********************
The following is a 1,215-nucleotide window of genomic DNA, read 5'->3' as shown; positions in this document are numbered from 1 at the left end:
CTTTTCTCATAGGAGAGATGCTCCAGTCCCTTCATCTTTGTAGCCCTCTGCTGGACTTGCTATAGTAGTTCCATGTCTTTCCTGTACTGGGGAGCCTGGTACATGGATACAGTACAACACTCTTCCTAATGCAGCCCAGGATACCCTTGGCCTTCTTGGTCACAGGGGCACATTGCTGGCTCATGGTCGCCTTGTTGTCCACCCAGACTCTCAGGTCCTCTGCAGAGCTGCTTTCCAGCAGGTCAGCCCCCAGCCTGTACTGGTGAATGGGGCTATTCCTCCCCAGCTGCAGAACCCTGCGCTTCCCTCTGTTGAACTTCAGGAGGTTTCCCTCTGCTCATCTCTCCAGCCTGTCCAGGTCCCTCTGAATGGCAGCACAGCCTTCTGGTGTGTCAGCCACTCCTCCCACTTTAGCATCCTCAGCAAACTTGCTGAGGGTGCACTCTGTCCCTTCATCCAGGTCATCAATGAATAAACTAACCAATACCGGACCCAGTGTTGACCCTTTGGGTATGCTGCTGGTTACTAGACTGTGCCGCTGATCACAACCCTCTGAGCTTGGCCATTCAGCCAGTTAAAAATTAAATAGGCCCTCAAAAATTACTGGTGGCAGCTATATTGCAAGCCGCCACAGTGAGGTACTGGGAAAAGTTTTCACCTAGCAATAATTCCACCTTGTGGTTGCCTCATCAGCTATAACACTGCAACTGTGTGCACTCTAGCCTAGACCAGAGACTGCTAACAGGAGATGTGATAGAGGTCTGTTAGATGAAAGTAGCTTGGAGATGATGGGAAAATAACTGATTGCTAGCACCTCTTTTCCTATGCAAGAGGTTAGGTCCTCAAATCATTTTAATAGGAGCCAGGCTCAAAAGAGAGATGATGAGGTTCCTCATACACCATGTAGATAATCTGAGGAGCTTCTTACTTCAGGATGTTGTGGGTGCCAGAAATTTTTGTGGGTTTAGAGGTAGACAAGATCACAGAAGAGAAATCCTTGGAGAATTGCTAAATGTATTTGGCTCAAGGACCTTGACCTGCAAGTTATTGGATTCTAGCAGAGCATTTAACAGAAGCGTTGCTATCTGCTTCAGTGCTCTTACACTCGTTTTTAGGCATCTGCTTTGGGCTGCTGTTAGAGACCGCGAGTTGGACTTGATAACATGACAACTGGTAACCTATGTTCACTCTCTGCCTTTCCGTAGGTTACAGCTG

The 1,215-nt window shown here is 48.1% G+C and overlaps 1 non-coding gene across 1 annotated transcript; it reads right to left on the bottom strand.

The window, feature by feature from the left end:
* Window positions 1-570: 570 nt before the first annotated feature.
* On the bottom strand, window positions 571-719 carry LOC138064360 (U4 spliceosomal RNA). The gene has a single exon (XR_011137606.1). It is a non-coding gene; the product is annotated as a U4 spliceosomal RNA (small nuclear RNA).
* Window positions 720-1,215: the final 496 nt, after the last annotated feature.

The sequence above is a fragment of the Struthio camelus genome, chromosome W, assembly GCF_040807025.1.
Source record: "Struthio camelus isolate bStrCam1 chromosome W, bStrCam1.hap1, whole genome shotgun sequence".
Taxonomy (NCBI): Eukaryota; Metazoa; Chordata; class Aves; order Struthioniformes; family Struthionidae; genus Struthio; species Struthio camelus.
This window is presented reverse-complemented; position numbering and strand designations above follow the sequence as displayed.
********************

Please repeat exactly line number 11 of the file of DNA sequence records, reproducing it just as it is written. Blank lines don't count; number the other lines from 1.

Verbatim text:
This window is presented reverse-complemented; position numbering and strand designations above follow the sequence as displayed.